Two years ago an idea started to germinate here at Mayden. It was an idea that was to percolate slowly, building momentum and gathering steam. Bit by bit, it would come to involve staff from right across the company. This project would go on to test what we thought we knew, encourage us to go deep in reflecting and evaluating, but would ultimately bring individuals together in a huge collective effort that at first seemed a bit crazy…
… We wrote a book.
Behind the hyped up headlines of new ways of working, and beyond the academic and theoretical debates as to whether progressive practices can really work, sits another way. Our way. At Mayden we don’t have a traditional management structure based on a people hierarchy. Teams manage themselves and their work and leaders can emerge from anywhere in the business. We work the way we do because we believe it’s best for our customers, innovation, customer service and employees – not because we are following any kind of fad or fashion. We have co-created our ‘Mayden Way’ together and we’re pretty proud of what we have achieved…
… We wanted to share our story.
New ways of working - the “Mayden Way”
There is a wealth of excellent theoretical literature out there about new ways of working that challenge traditional norms. However when we embarked on our own organisational change journey we found there wasn’t much out there that we could draw on, that was based on actual real world, lived experience. We wanted to address that imbalance in the hope that others could learn from our journey – the highs and lows, what went right and what didn’t go so well, and what it can really be like when a company decides to walk the walk.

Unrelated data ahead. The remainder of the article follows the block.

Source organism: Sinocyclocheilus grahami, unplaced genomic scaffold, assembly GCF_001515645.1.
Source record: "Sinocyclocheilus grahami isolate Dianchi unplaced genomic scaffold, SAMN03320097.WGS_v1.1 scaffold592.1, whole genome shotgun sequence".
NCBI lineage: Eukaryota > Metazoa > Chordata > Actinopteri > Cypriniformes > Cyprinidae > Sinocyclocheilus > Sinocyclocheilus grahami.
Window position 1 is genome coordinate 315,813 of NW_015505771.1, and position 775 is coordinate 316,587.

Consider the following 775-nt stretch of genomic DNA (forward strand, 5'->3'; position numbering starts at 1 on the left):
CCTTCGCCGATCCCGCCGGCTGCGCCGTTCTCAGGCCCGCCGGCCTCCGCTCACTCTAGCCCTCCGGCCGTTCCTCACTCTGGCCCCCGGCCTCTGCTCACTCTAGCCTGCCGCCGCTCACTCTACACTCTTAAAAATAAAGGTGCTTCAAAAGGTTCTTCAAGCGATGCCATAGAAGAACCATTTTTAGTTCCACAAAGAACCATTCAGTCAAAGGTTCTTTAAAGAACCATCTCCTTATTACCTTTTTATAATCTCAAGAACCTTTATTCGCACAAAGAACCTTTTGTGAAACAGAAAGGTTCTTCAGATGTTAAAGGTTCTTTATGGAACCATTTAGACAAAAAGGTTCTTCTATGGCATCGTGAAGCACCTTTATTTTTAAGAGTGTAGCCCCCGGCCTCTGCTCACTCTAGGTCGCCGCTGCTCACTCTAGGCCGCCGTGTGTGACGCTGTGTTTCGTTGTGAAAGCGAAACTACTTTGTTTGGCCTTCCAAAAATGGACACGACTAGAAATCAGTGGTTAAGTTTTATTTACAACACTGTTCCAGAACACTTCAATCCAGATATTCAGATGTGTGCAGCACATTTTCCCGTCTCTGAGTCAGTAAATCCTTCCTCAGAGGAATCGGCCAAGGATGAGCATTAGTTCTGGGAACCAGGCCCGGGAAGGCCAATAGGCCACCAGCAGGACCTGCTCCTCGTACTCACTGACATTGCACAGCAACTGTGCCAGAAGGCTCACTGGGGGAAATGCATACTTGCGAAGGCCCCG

We don’t believe that organisations need to settle for traditional structures that hold them back, and that it is OK to prod, poke, lift the bonnet and challenge the status quo. By sharing what we have learned along the way it is our hope that readers will see how a less hierarchical structure can unleash creativity and innovation, make it easier to respond to opportunities and threats, as well as boost productivity, efficiency and engagement.
What can organisations expect to learn from “Made Without Managers”?
It’s important for readers of our book to understand that our story is not a blueprint that can be directly cut and pasted. Every organisation will have different motivations for wanting to try something new and will therefore experience it differently. However we hope that our story provides clear, practical insights rooted firmly in reality, as well as advice and guidance gained through experience, that will help to make any organisation’s transition easier.
Getting started takes guts, determination, commitment, a belief that there can be a better way, and a desire to simply make things ‘better’. It’s certainly a journey, and one that is never truly finished. We are genuinely excited and intrigued to keep working on ours. In doing so, we hope we might inspire you to try something new along the way.